property of materials that allows a reduction in the
amount of sound energy reflected. The introduction of
an absorbent into the surfaces of a room will reduce
the sound pressure level in that room by not reflecting
all of the sound energy striking the room's surfaces.
The effect of absorption merely reduces the resultant
sound level in the room produced by energy that has
already entered the room.
ABSORPTION COEFFICIENT. A
measure of the sound-absorbing ability of a surface.
It is defined as the fraction of incident sound energy
absorbed or otherwise not reflected by a surface. Unless
otherwise specified, a diffuse sound field is assumed.
The values at the sound-absorption coefficient usually
range from about 0.01 for marble slate to almost 1.0
for long absorbing wedges often used in anechoic rooms.
ACOUSTICS. (1) The science
of sound, including the generation, transmission, and
effects of sound waves, both audible and inaudible.
(2) The physical qualities of a room or other enclosure
(such as size, shape, amount of noise) that determine
the audibility and perception of speech and music within
ACOUSTIC TRAUMA. Damage to
the hearing mechanism caused by a sudden burst of intense
noise, or by a blast. The term usually implies a single
AIRBORNE SOUND. Sound that
reaches the point of interest by propagation through
AMBIENT NOISE. The total of
all noise in the environment, other than the noise from
the source of interest. This term is used interchangeably
with background noise.
ANECHOIC ROOM. A room in which
the boundaries absorb nearly all the incident sound,
thereby, effectively creating free field conditions.
ANSI. The American National
ARTICULATION INDEX (AI). A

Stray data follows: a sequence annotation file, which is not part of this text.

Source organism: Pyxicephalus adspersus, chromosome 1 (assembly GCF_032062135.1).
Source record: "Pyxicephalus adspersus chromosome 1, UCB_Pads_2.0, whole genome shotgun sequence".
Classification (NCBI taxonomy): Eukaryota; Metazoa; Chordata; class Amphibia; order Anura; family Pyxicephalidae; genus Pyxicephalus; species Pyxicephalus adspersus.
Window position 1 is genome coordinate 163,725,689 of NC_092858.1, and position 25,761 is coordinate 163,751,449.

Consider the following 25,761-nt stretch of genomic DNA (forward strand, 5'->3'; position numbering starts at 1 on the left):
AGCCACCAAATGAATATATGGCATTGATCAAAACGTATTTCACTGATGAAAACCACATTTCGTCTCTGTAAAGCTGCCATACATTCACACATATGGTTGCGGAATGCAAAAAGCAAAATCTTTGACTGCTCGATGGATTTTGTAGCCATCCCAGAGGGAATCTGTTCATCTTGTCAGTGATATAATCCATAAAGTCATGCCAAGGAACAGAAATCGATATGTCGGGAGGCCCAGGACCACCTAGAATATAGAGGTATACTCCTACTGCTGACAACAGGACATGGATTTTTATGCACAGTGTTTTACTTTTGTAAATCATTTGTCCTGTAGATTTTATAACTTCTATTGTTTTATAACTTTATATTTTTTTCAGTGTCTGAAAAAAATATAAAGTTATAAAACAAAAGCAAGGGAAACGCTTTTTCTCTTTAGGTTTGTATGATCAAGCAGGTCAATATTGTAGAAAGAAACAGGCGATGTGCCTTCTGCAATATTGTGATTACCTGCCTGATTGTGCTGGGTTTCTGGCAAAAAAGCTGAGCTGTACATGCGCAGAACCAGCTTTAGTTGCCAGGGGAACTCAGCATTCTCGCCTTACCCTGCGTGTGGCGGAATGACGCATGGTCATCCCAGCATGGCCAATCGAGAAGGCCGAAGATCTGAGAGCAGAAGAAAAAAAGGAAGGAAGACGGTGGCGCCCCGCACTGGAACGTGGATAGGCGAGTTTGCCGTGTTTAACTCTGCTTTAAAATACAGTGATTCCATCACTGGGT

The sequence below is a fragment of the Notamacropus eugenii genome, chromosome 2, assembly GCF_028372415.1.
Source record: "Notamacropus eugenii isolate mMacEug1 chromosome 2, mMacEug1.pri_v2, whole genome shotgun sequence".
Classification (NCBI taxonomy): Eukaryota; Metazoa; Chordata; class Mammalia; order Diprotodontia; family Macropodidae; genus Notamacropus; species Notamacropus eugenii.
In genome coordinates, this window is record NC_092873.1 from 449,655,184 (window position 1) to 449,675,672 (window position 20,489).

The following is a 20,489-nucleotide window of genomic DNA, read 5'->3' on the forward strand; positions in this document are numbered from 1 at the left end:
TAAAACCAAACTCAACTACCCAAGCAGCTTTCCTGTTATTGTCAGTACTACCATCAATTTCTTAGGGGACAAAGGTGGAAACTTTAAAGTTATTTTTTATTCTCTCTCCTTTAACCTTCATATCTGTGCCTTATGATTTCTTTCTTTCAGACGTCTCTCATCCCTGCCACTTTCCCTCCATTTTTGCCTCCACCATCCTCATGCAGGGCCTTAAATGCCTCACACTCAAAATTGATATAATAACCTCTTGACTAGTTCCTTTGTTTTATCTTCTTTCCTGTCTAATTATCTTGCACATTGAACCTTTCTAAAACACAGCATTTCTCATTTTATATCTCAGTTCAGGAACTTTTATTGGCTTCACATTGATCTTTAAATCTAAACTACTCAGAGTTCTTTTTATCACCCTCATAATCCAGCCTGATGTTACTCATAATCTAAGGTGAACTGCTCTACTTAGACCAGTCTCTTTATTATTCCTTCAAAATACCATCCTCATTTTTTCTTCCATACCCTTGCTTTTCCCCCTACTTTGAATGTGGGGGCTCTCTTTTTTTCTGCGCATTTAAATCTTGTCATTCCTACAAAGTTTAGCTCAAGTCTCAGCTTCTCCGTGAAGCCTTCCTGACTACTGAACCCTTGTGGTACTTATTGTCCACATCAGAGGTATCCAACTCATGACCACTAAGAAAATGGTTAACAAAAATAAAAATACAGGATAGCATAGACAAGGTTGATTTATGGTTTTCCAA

numerically calculated measure of the intelligibility
of transmitted or processed speech. It takes into account
the limitations of the transmission path and the background
noise. The articulation index can range in magnitude
between 0 and 1.0 . If the AI is less than 0.1, speech
intelligibility is generally low. If it is above 0.6,
speech intelligibility is generally high.
ATTENUATION. The reduction
of sound intensity by various means (e.g., air, humidity,
AUDIO FREQUENCY. The frequency
of oscillation of an audible sound wave. Any frequency
between 20 and 20,000 Hz.
AUDIOGRAM. A graph showing
individual hearing acuity as a function of frequency.
AUDIOMETER. An instrument
for measuring individual hearing acuity.
A-WEIGHTED SOUND LEVEL. A
measure of sound pressure level designed to reflect
the acuity of the human ear, which does not respond
equally to all frequencies. The ear is less efficient
at low and high frequencies than at medium or speech-range
frequencies. Therefore, to describe a sound containing
a wide range of frequencies in a manner representative
of the ear's response, it is necessary to reduce the
effects of the low and high frequencies with respect
to the medium frequencies. The resultant sound level
is said to be A-weighted, and the units are dBA. The
A-weighted sound level is also called the noise level.
Sound level meters have an A-weighting network for measuring
A-weighted sound level.
BACKGROUND NOISE. The total
of all noise in a system or situation, independent of
the presence of the desired signal. In acoustical measurements,
strictly speaking, the term "background noise"